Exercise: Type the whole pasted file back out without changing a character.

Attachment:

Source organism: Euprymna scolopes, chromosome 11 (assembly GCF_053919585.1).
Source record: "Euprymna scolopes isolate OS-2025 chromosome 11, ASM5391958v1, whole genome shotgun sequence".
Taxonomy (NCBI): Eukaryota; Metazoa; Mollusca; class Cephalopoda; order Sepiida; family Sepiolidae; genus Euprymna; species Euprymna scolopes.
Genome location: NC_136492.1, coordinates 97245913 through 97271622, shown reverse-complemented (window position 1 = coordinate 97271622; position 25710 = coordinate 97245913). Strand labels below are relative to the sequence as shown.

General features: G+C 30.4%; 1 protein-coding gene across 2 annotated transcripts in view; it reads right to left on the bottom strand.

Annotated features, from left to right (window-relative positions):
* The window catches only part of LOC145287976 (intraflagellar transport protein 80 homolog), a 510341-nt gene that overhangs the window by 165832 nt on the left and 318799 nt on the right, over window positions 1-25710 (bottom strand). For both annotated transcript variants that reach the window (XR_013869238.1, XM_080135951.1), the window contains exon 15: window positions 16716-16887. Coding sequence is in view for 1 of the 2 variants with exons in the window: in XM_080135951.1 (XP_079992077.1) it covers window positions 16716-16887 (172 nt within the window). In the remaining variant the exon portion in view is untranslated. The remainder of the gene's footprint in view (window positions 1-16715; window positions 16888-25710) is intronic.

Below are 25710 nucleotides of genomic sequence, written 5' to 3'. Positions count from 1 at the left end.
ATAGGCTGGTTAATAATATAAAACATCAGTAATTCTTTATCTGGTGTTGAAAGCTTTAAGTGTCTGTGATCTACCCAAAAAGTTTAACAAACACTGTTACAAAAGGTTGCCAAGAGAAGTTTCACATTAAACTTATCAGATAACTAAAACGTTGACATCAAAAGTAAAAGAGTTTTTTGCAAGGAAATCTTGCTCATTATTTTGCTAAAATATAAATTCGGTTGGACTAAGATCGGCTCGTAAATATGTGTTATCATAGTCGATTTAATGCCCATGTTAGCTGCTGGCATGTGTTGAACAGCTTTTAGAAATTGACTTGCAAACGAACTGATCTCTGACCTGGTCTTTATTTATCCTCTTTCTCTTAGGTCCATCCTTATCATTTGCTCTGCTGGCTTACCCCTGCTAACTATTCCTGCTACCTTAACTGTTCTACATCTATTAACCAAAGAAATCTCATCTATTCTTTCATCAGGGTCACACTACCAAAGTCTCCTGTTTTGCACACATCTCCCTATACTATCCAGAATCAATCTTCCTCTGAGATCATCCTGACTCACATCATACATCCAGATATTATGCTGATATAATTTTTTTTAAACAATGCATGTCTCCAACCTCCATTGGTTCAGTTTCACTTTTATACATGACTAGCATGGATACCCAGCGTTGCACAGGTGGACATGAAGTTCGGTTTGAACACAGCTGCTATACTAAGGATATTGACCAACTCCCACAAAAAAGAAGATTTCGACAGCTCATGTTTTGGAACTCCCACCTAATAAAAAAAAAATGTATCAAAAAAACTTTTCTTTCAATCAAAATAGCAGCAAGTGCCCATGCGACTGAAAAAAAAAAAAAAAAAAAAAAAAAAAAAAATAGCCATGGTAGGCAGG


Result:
Source organism: Euprymna scolopes, chromosome 11 (assembly GCF_053919585.1).
Source record: "Euprymna scolopes isolate OS-2025 chromosome 11, ASM5391958v1, whole genome shotgun sequence".
Taxonomy (NCBI): Eukaryota; Metazoa; Mollusca; class Cephalopoda; order Sepiida; family Sepiolidae; genus Euprymna; species Euprymna scolopes.
Genome location: NC_136492.1, coordinates 97245913 through 97271622, shown reverse-complemented (window position 1 = coordinate 97271622; position 25710 = coordinate 97245913). Strand labels below are relative to the sequence as shown.

General features: G+C 30.4%; 1 protein-coding gene across 2 annotated transcripts in view; it reads right to left on the bottom strand.

Annotated features, from left to right (window-relative positions):
* The window catches only part of LOC145287976 (intraflagellar transport protein 80 homolog), a 510341-nt gene that overhangs the window by 165832 nt on the left and 318799 nt on the right, over window positions 1-25710 (bottom strand). For both annotated transcript variants that reach the window (XR_013869238.1, XM_080135951.1), the window contains exon 15: window positions 16716-16887. Coding sequence is in view for 1 of the 2 variants with exons in the window: in XM_080135951.1 (XP_079992077.1) it covers window positions 16716-16887 (172 nt within the window). In the remaining variant the exon portion in view is untranslated. The remainder of the gene's footprint in view (window positions 1-16715; window positions 16888-25710) is intronic.

Below are 25710 nucleotides of genomic sequence, written 5' to 3'. Positions count from 1 at the left end.
ATAGGCTGGTTAATAATATAAAACATCAGTAATTCTTTATCTGGTGTTGAAAGCTTTAAGTGTCTGTGATCTACCCAAAAAGTTTAACAAACACTGTTACAAAAGGTTGCCAAGAGAAGTTTCACATTAAACTTATCAGATAACTAAAACGTTGACATCAAAAGTAAAAGAGTTTTTTGCAAGGAAATCTTGCTCATTATTTTGCTAAAATATAAATTCGGTTGGACTAAGATCGGCTCGTAAATATGTGTTATCATAGTCGATTTAATGCCCATGTTAGCTGCTGGCATGTGTTGAACAGCTTTTAGAAATTGACTTGCAAACGAACTGATCTCTGACCTGGTCTTTATTTATCCTCTTTCTCTTAGGTCCATCCTTATCATTTGCTCTGCTGGCTTACCCCTGCTAACTATTCCTGCTACCTTAACTGTTCTACATCTATTAACCAAAGAAATCTCATCTATTCTTTCATCAGGGTCACACTACCAAAGTCTCCTGTTTTGCACACATCTCCCTATACTATCCAGAATCAATCTTCCTCTGAGATCATCCTGACTCACATCATACATCCAGATATTATGCTGATATAATTTTTTTTAAACAATGCATGTCTCCAACCTCCATTGGTTCAGTTTCACTTTTATACATGACTAGCATGGATACCCAGCGTTGCACAGGTGGACATGAAGTTCGGTTTGAACACAGCTGCTATACTAAGGATATTGACCAACTCCCACAAAAAAGAAGATTTCGACAGCTCATGTTTTGGAACTCCCACCTAATAAAAAAAAAATGTATCAAAAAAACTTTTCTTTCAATCAAAATAGCAGCAAGTGCCCATGCGACTGAAAAAAAAAAAAAAAAAAAAAAAAAAAAAAATAGCCATGGTAGGCAGG